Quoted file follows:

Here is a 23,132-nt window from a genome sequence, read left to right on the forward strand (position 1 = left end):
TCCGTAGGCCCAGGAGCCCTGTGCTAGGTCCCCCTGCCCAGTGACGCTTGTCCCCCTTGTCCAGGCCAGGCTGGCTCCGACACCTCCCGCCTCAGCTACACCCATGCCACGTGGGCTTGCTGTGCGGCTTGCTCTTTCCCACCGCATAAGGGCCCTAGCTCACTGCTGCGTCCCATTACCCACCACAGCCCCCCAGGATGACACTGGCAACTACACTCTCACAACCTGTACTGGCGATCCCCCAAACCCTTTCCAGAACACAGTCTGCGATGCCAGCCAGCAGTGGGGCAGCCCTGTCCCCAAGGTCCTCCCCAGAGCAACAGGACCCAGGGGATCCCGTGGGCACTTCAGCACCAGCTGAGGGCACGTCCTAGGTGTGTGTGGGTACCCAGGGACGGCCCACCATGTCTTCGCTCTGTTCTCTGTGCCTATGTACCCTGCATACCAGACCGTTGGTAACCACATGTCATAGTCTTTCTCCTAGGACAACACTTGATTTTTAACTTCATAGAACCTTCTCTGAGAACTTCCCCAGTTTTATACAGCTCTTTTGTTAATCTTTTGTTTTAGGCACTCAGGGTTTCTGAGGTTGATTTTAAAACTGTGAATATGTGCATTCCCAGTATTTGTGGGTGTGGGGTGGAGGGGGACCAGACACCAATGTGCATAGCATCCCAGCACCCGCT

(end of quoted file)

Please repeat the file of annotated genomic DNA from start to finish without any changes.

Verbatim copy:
Here is a 23,132-nt window from a genome sequence, read left to right on the forward strand (position 1 = left end):
TCCGTAGGCCCAGGAGCCCTGTGCTAGGTCCCCCTGCCCAGTGACGCTTGTCCCCCTTGTCCAGGCCAGGCTGGCTCCGACACCTCCCGCCTCAGCTACACCCATGCCACGTGGGCTTGCTGTGCGGCTTGCTCTTTCCCACCGCATAAGGGCCCTAGCTCACTGCTGCGTCCCATTACCCACCACAGCCCCCCAGGATGACACTGGCAACTACACTCTCACAACCTGTACTGGCGATCCCCCAAACCCTTTCCAGAACACAGTCTGCGATGCCAGCCAGCAGTGGGGCAGCCCTGTCCCCAAGGTCCTCCCCAGAGCAACAGGACCCAGGGGATCCCGTGGGCACTTCAGCACCAGCTGAGGGCACGTCCTAGGTGTGTGTGGGTACCCAGGGACGGCCCACCATGTCTTCGCTCTGTTCTCTGTGCCTATGTACCCTGCATACCAGACCGTTGGTAACCACATGTCATAGTCTTTCTCCTAGGACAACACTTGATTTTTAACTTCATAGAACCTTCTCTGAGAACTTCCCCAGTTTTATACAGCTCTTTTGTTAATCTTTTGTTTTAGGCACTCAGGGTTTCTGAGGTTGATTTTAAAACTGTGAATATGTGCATTCCCAGTATTTGTGGGTGTGGGGTGGAGGGGGACCAGACACCAATGTGCATAGCATCCCAGCACCCGCT